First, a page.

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Top 7 Job Opportunities in the US for Immigrants

7 minute read

By Chelsea Dolan

The United States has a shortage of high-skilled workers, which is good news for potential immigrants. According to a recent New American Economy report, employers want to fill that gap with immigrant talent.¹ In fact, the U.S. Chamber of Commerce recently launched an initiative advocating for an increase in employment-based immigration to help end the shortage.²

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If you’re considering immigrating to the United States, then you should familiarize yourself with the visa process and job market. Let’s dig into the details and explore the top seven job opportunities for immigrants.

Employment-Based Visa Categories

To start your immigration journey, you’ll want to figure out which visa option makes the most sense for your background. Since international citizens who want to work in the U.S. have several visa options, we’ve outlined common types below.

EB-1 First Preference Immigration Category

EB-2 Second Preference Immigration Category

EB-3 Third Preference Immigration Category

H-1B Visa Program

1. Nursing Jobs

There’s been a nursing shortage in the United States since 2012. Several factors are contributing to the shortage, including an aging population that needs more care and nursing burnout. According to the Bureau of Labor Statistics (BLS), this will lead to about 194,500 openings for registered nurses (RNs) every year for the next decade.³

As a result, many hospitals want to hire immigrant nurses. As a matter of fact, ABC News says that “demand for international nurses has risen between 300% and 400%” in the last two years.⁴ The U.S. has a few requirements for international RNs. According to, you must:⁵

2. Tech Jobs

CNBC says that “immigrants made up about 25% of the computer workforce in 2019.” And according to the source, seven of the 10 fastest-growing occupations for immigrants are tech jobs, including computer systems engineer, IT project manager, and software quality assurance analyst.⁶ Additionally, the tech sector includes non-technical positions like social media manager and human resources.

Immigrants who move to the United States to work in the tech industry often enter the country with a temporary H-1B visa, according to OnlineVisas.⁷ The source explains that if you come to the country with an H-1B visa, that can then lead to an EB-2 or EB-3 visa.

3. Financial Jobs

According to BLS, employment in business and financial positions is projected to grow eight percent by 2030, creating about 750,800 new jobs in the industry.⁸ The source says demand is expected to be especially high for accountants, auditors, and market research analysts.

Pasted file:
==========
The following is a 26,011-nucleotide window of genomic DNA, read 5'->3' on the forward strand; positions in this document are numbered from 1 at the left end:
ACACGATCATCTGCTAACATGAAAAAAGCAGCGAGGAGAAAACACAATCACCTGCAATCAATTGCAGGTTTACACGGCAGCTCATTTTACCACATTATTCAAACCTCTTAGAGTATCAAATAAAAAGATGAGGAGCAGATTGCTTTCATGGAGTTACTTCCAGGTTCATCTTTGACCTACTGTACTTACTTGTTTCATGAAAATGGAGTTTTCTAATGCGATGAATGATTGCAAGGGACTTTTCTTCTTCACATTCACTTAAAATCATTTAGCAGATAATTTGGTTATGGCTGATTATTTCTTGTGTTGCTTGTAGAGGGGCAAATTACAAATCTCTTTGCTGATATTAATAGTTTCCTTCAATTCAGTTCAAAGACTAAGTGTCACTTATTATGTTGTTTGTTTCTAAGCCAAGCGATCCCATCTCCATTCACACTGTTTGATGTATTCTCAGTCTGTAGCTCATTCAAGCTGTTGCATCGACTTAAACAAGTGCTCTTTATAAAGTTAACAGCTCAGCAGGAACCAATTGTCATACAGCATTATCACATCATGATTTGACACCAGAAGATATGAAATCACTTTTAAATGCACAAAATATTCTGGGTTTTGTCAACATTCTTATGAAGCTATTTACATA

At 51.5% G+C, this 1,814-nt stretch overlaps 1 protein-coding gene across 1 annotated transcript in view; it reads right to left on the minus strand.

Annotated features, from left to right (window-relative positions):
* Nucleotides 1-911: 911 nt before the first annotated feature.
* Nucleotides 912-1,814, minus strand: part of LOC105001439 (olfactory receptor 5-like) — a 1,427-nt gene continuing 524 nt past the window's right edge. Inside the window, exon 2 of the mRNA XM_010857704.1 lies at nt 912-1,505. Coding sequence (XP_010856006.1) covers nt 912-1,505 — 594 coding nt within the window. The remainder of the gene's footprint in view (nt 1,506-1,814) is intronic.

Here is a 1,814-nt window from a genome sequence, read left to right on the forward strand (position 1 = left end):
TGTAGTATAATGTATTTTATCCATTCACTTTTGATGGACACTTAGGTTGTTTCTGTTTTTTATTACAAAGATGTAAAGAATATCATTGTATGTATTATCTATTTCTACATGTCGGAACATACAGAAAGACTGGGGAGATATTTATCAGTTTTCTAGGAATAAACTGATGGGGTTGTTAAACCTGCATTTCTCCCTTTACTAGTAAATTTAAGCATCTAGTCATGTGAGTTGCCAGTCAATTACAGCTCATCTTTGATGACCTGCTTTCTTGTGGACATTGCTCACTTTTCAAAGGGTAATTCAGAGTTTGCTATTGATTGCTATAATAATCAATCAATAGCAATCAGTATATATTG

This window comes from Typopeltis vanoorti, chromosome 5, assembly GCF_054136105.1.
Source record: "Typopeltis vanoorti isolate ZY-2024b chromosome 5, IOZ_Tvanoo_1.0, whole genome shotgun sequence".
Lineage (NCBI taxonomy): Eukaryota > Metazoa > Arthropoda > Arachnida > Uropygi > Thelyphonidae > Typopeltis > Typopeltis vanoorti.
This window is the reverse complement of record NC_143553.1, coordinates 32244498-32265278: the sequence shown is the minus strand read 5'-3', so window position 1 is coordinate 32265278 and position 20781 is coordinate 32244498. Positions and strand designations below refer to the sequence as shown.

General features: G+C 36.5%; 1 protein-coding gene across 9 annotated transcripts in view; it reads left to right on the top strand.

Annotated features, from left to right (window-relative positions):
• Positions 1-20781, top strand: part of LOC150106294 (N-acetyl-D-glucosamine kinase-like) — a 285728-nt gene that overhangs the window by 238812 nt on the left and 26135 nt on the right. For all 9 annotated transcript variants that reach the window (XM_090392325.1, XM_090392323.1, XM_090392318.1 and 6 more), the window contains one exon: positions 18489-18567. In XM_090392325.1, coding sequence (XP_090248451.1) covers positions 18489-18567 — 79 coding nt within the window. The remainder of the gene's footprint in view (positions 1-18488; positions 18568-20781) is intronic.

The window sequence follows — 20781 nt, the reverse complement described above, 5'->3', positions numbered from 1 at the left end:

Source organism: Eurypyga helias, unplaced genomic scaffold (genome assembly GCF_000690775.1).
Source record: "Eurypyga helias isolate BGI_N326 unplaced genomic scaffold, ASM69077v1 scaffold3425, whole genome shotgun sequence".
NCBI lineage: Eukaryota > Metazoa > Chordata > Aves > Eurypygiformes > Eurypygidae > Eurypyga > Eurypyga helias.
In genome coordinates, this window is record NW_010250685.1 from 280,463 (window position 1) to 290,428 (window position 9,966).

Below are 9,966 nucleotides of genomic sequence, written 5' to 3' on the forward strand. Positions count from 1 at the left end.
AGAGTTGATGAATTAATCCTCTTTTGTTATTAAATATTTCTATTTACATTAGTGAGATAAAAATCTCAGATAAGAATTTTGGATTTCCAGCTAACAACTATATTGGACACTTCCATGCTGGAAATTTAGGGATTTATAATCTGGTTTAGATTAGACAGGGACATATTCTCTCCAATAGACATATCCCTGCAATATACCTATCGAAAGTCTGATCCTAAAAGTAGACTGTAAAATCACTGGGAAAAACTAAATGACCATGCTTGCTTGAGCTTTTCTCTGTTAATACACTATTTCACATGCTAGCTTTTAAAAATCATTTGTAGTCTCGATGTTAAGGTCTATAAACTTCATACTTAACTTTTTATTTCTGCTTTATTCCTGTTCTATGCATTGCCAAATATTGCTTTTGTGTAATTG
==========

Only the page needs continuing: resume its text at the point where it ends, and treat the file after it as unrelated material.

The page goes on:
Requirements to work in the financial industry as an immigrant depends on the position. If the job doesn’t require certification of some sort, then it’s up to the employer to decide if your education and background meet their requirements.

However, working as a certified public accountant (CPA) requires passing the CPA examination and licensure. According to the American Institute of Certified Public Accountants (AICPA), every state has its own requirements.⁹ But across the board, you must take the examination in English. It’s also worth noting that international testing is offered in England, Germany, Ireland, Scotland, Bahrain, Brazil, Kuwait, Japan, Lebanon, and the United Arab Emirates (UAE).

4. WFH Jobs

Many of us have changed the way we work over the past couple of years. As a result, lots of companies have adopted flexible work arrangements that allow employees to go fully or partially remote. Tech and financial companies are especially likely to offer a WFH option. HubbleHQ says notable companies offering hybrid or remote-first approaches include Salesforce, Slack, Capital One, HSBC, and Twitter.

Visa holders can work remotely, but keep in mind that your employer may need to file an additional LCA. However, if your home is within commuting distance of the office, then Stilt says your employer likely won’t need to take that step.¹⁰

5. Physician Jobs

Like nurses, the United States is also facing a physician shortage. According to the Association of American Medical Colleges (AAMC), the country could see a shortage of up to 124,000 physicians by 2034.¹¹ While it may be conventional wisdom that the greatest need is in primary care, Fortune says specialists are in just as much if not more demand.¹²